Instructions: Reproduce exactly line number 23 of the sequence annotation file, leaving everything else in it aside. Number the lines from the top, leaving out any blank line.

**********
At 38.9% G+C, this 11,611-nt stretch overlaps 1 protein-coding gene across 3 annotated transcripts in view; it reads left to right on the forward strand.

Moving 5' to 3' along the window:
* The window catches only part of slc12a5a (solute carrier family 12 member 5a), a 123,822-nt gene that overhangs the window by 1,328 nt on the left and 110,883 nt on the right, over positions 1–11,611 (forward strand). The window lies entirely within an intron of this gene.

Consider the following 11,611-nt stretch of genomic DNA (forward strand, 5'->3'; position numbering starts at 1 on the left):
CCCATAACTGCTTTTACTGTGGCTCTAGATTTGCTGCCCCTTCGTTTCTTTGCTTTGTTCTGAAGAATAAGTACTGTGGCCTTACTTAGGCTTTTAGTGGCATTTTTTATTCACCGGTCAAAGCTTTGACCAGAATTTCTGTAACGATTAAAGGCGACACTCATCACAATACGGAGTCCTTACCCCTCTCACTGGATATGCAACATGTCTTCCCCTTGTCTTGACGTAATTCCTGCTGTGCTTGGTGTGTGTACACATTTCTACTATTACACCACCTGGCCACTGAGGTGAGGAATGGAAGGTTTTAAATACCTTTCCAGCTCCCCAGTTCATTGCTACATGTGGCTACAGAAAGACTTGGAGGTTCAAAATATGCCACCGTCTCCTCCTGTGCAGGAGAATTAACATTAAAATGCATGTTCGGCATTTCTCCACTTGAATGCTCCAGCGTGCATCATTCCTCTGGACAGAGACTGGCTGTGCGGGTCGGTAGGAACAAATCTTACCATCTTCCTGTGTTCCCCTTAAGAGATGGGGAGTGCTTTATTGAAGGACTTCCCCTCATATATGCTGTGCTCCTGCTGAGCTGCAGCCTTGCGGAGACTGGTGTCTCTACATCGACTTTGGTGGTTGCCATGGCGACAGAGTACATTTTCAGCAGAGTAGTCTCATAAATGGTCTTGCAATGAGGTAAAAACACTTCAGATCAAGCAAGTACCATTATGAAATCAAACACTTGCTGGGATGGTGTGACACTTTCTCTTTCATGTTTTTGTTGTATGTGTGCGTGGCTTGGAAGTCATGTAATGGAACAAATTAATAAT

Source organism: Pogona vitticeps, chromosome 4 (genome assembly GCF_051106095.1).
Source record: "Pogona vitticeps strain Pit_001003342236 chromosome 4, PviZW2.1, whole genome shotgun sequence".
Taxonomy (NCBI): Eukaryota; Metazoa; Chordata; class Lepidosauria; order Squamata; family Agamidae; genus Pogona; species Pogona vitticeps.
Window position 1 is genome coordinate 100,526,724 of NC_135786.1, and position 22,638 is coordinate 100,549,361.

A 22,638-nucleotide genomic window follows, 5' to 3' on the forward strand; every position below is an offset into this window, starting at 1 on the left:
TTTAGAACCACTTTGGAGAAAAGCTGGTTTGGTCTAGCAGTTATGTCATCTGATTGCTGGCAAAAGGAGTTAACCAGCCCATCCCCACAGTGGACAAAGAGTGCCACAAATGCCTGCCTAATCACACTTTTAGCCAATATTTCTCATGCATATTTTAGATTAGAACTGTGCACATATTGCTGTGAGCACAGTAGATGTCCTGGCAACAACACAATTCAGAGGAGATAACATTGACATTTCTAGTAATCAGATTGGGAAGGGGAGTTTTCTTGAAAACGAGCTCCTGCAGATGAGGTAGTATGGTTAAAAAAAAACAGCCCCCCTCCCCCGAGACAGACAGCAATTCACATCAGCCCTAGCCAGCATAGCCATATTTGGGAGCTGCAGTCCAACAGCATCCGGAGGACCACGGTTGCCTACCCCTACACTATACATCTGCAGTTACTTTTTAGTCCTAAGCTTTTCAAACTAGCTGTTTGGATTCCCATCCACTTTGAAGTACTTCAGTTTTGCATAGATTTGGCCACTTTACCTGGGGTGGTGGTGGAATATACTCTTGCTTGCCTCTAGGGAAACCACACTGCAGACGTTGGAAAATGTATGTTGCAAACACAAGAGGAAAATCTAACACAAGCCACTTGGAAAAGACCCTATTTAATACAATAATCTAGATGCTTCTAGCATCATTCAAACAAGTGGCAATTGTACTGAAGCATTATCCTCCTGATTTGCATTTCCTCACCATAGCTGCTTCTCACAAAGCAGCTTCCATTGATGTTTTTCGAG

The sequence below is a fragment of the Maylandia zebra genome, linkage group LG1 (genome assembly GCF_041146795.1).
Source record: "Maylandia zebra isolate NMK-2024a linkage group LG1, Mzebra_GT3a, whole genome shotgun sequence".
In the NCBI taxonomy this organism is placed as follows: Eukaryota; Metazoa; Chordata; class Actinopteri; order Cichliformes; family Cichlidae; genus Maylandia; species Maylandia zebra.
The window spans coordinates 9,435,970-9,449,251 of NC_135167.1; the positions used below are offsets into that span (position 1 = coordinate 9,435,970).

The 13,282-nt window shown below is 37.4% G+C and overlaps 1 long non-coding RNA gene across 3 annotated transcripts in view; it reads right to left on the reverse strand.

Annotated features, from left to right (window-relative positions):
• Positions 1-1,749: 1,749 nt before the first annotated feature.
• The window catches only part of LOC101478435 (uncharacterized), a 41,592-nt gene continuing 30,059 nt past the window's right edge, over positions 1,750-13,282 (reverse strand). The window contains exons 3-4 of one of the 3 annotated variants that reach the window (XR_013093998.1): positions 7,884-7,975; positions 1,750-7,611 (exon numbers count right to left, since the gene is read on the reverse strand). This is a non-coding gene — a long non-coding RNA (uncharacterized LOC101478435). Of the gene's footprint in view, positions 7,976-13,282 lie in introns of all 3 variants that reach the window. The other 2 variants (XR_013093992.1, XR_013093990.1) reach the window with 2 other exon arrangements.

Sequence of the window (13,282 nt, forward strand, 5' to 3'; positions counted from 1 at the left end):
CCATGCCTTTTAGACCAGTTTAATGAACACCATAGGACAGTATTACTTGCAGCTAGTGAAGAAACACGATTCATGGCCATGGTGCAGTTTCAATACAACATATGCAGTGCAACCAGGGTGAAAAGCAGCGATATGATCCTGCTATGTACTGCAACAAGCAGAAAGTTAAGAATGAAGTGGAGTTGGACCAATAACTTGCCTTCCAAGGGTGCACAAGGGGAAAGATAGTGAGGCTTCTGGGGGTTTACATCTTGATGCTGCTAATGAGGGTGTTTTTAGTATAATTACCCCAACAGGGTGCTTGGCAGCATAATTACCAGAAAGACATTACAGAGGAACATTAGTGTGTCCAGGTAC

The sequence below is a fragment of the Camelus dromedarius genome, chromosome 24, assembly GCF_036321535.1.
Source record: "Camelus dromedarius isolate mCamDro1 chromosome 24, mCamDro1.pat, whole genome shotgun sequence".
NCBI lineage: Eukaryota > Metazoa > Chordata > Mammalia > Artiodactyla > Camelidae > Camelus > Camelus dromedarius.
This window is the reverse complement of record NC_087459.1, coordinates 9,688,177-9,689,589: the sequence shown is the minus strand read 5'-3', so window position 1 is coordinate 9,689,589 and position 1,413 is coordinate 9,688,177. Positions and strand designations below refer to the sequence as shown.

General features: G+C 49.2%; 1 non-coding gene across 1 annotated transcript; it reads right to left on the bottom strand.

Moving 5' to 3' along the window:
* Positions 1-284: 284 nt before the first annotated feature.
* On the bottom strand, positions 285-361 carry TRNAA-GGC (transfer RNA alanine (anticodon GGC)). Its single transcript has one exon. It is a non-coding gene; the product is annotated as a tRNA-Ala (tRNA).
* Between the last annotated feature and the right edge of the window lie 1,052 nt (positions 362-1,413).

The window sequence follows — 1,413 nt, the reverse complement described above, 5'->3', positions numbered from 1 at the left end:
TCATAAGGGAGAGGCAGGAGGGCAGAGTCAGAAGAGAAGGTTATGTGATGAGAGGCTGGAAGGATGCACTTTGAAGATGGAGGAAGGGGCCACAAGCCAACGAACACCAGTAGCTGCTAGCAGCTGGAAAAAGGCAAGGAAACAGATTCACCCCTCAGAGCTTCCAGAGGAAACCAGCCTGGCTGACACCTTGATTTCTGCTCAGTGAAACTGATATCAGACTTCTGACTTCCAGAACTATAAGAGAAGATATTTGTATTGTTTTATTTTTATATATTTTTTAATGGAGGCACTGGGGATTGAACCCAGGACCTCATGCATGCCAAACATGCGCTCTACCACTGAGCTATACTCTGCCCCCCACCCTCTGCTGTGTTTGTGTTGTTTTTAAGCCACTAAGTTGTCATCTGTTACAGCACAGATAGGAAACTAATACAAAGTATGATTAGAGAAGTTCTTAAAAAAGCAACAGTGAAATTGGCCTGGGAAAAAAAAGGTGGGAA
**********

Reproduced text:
Source record: "Camelus dromedarius isolate mCamDro1 chromosome 24, mCamDro1.pat, whole genome shotgun sequence".